Report: Purged Turkish admiral seeks asylum in US | News | DW | 10.08.2016
  1. Inhalt
  2. Navigation
  3. Weitere Inhalte
  4. Metanavigation
  5. Suche
  6. Choose from 30 Languages


Report: Purged Turkish admiral seeks asylum in US

A senior Turkish naval officer on a NATO assignment has reportedly applied for asylum in the US. The rear admiral says he's the target of government purges underway in the aftermath of the July 15 coup attempt.

Turkey's state-run Anadolu news agency reported that Rear Admiral Mustafa Zeki Ugurlu had sought asylum in the US. He was serving there as a liaison officer at NATO's Allied Command Transformation in Norfolk, Virginia.

Ugrulu is the subject of a detention order in Turkey and has been expelled from the armed forces, the report added.

The reported asylum bid would be the first known case involving a Turkish officer in the United States, as Turkey purges military ranks after an unsuccessful coup attempt to oust President Recep Tayyip Erdogan.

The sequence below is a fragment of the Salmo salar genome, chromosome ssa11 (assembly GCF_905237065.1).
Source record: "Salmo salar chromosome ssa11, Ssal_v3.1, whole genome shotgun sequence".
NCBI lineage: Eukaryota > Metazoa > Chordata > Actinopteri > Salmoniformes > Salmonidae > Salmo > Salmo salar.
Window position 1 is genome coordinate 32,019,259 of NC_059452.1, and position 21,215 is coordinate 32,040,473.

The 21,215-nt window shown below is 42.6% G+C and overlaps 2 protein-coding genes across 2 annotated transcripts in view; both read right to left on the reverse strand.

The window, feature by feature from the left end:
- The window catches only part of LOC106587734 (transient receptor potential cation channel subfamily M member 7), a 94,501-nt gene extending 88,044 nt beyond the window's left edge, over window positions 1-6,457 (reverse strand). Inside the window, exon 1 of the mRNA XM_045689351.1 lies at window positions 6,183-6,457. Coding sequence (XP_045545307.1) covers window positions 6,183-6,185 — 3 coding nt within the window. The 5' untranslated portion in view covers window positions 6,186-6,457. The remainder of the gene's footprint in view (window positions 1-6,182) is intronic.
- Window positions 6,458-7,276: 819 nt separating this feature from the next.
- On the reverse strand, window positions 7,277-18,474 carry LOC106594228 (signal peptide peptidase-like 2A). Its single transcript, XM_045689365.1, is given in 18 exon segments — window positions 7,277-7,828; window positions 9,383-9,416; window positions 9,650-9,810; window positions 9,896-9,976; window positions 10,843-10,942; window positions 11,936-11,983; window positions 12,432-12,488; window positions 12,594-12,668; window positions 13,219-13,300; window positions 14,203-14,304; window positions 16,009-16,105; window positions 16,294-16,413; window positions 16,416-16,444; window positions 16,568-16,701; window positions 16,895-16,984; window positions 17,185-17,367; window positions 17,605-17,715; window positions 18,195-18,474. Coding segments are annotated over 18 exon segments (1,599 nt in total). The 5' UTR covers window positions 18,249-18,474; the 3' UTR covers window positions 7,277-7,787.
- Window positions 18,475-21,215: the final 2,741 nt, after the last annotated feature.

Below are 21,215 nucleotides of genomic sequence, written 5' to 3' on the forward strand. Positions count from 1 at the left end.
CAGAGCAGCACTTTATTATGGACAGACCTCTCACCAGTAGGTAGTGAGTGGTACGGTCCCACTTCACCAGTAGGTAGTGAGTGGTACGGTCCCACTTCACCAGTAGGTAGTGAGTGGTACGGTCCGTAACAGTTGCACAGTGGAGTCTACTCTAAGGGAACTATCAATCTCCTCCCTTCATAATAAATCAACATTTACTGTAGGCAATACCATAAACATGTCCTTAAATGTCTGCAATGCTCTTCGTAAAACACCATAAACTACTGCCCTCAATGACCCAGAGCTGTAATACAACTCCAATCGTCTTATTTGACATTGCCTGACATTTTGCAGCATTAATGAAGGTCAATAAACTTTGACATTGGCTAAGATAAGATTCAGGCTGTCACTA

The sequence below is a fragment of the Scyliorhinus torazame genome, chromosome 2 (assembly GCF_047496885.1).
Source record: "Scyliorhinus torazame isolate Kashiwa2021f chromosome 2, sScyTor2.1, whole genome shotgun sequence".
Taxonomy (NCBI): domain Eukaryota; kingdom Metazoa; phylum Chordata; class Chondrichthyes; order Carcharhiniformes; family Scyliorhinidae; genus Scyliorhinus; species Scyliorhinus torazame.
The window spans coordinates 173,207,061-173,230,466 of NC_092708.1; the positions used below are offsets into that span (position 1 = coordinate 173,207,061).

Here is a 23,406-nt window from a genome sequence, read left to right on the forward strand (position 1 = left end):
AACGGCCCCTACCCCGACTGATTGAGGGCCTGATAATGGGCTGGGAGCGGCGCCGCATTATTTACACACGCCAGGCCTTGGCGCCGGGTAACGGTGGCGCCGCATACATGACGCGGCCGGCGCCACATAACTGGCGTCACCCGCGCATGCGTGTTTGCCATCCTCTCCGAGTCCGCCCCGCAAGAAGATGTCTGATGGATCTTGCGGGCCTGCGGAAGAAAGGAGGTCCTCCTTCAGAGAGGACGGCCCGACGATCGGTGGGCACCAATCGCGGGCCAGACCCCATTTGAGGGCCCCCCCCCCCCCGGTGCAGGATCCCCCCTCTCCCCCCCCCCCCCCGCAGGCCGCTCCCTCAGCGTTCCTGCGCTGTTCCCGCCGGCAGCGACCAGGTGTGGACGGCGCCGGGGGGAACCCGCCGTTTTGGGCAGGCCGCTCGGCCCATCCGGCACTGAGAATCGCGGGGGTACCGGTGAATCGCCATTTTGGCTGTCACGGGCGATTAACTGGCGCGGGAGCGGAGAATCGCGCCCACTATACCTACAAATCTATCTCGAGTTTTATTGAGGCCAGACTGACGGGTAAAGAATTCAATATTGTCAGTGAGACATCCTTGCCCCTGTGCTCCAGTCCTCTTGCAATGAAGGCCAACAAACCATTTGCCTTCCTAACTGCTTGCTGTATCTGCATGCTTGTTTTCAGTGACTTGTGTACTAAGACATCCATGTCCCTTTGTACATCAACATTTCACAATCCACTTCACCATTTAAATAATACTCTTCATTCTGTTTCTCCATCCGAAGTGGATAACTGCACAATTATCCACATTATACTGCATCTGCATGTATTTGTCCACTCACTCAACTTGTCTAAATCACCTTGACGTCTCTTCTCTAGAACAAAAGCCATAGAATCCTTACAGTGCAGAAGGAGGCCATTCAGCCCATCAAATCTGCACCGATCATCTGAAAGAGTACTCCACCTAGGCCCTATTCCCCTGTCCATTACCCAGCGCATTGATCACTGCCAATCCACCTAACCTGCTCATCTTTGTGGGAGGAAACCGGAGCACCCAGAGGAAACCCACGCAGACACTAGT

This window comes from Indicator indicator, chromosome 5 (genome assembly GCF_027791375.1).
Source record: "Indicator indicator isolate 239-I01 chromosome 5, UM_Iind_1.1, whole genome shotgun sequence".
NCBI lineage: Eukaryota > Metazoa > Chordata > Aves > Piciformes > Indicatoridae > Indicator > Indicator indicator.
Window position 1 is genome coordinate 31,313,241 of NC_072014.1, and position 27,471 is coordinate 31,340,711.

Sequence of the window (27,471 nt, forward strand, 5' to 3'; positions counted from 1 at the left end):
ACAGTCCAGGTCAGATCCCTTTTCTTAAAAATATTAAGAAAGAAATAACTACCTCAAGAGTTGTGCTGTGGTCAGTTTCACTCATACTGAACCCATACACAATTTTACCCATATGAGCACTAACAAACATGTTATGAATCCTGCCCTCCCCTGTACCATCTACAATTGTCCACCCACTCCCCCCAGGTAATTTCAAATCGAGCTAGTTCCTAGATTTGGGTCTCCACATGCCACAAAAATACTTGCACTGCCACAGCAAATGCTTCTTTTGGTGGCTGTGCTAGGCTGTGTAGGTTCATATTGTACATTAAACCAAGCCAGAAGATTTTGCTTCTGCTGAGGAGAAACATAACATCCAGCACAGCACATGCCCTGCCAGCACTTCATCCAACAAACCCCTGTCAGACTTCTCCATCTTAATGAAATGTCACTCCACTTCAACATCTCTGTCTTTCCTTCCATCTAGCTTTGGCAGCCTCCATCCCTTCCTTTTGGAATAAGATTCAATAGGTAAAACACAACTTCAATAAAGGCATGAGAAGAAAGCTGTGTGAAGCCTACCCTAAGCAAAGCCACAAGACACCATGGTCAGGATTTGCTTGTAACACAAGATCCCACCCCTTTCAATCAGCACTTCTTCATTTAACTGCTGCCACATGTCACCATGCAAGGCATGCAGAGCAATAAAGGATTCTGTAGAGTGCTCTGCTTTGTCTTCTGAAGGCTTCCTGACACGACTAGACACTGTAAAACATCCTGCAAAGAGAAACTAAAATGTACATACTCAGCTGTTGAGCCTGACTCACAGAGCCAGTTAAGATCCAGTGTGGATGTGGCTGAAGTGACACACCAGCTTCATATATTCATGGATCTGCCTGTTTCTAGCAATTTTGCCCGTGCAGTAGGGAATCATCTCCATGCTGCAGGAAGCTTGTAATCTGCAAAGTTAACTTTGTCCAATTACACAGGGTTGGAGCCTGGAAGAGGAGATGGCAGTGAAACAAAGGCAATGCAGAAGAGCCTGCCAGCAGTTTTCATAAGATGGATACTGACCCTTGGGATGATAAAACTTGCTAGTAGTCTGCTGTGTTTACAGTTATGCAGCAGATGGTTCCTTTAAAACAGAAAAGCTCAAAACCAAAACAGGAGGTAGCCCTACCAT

A Turkish embassy official in Washington said that Ugurlu had failed to report to authorities after Turkey issued a detention order for him last month.

"On July 22, on that day he left his badges and his ID at the base and after that no one has heard anything from him," the official told Reuters news agency, on condition of anonymity.

US-Turkey ties already strained

Since the failed coup attempt, thousands of soldiers have been discharged from NATO's second-largest standing army, including around 40 percent of generals.

US military spokesman Captain Jeff Davis declined comment, referring questions about Turkish military personnel to Turkey.

The case has the potential to further strain ties between Washington and Anakra. Turkey is demanding Washington hand over US-based Turkish cleric Fethullah Gulen. Erdogan's government claims that Gulen orchestrated the failed coup.

Turkish Justice Minister Bekir Bozdag recently said anti-American feeling among Turks was on the rise and "turning into hatred" and could only be calmed by the United States extraditing Gulen.

jar/msh (Reuters, AFP)

DW recommends